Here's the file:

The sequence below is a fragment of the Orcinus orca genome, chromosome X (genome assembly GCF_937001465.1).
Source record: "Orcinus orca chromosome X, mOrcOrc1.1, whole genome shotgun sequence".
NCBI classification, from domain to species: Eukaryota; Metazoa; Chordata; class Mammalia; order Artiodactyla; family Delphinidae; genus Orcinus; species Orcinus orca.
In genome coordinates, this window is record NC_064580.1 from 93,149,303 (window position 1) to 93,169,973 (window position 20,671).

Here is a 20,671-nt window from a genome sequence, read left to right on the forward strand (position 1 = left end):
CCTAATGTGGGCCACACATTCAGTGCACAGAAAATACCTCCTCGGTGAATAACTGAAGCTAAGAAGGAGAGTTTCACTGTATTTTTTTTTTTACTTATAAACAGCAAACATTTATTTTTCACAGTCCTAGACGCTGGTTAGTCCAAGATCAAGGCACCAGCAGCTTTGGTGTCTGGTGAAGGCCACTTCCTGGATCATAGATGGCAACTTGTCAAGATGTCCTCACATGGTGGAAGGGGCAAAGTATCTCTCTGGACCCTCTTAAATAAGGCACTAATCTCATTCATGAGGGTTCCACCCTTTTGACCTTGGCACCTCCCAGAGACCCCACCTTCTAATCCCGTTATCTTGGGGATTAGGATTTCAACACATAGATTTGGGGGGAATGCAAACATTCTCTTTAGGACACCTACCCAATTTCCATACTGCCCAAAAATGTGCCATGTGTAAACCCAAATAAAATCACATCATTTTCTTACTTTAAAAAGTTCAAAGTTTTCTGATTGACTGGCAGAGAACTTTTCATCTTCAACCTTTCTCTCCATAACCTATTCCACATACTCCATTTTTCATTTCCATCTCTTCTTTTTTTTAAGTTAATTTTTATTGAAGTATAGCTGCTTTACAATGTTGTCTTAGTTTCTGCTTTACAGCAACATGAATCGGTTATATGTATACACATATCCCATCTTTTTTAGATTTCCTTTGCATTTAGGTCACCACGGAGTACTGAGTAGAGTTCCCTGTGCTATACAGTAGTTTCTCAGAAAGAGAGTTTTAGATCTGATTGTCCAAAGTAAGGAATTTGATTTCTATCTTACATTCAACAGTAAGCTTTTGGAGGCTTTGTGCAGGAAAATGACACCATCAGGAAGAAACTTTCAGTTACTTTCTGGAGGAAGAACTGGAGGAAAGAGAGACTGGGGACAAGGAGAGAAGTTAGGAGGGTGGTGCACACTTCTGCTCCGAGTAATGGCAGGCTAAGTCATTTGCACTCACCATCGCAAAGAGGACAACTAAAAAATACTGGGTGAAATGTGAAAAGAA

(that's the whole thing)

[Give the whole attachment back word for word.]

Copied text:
The sequence below is a fragment of the Orcinus orca genome, chromosome X (genome assembly GCF_937001465.1).
Source record: "Orcinus orca chromosome X, mOrcOrc1.1, whole genome shotgun sequence".
NCBI classification, from domain to species: Eukaryota; Metazoa; Chordata; class Mammalia; order Artiodactyla; family Delphinidae; genus Orcinus; species Orcinus orca.
In genome coordinates, this window is record NC_064580.1 from 93,149,303 (window position 1) to 93,169,973 (window position 20,671).

Here is a 20,671-nt window from a genome sequence, read left to right on the forward strand (position 1 = left end):
CCTAATGTGGGCCACACATTCAGTGCACAGAAAATACCTCCTCGGTGAATAACTGAAGCTAAGAAGGAGAGTTTCACTGTATTTTTTTTTTTACTTATAAACAGCAAACATTTATTTTTCACAGTCCTAGACGCTGGTTAGTCCAAGATCAAGGCACCAGCAGCTTTGGTGTCTGGTGAAGGCCACTTCCTGGATCATAGATGGCAACTTGTCAAGATGTCCTCACATGGTGGAAGGGGCAAAGTATCTCTCTGGACCCTCTTAAATAAGGCACTAATCTCATTCATGAGGGTTCCACCCTTTTGACCTTGGCACCTCCCAGAGACCCCACCTTCTAATCCCGTTATCTTGGGGATTAGGATTTCAACACATAGATTTGGGGGGAATGCAAACATTCTCTTTAGGACACCTACCCAATTTCCATACTGCCCAAAAATGTGCCATGTGTAAACCCAAATAAAATCACATCATTTTCTTACTTTAAAAAGTTCAAAGTTTTCTGATTGACTGGCAGAGAACTTTTCATCTTCAACCTTTCTCTCCATAACCTATTCCACATACTCCATTTTTCATTTCCATCTCTTCTTTTTTTTAAGTTAATTTTTATTGAAGTATAGCTGCTTTACAATGTTGTCTTAGTTTCTGCTTTACAGCAACATGAATCGGTTATATGTATACACATATCCCATCTTTTTTAGATTTCCTTTGCATTTAGGTCACCACGGAGTACTGAGTAGAGTTCCCTGTGCTATACAGTAGTTTCTCAGAAAGAGAGTTTTAGATCTGATTGTCCAAAGTAAGGAATTTGATTTCTATCTTACATTCAACAGTAAGCTTTTGGAGGCTTTGTGCAGGAAAATGACACCATCAGGAAGAAACTTTCAGTTACTTTCTGGAGGAAGAACTGGAGGAAAGAGAGACTGGGGACAAGGAGAGAAGTTAGGAGGGTGGTGCACACTTCTGCTCCGAGTAATGGCAGGCTAAGTCATTTGCACTCACCATCGCAAAGAGGACAACTAAAAAATACTGGGTGAAATGTGAAAAGAA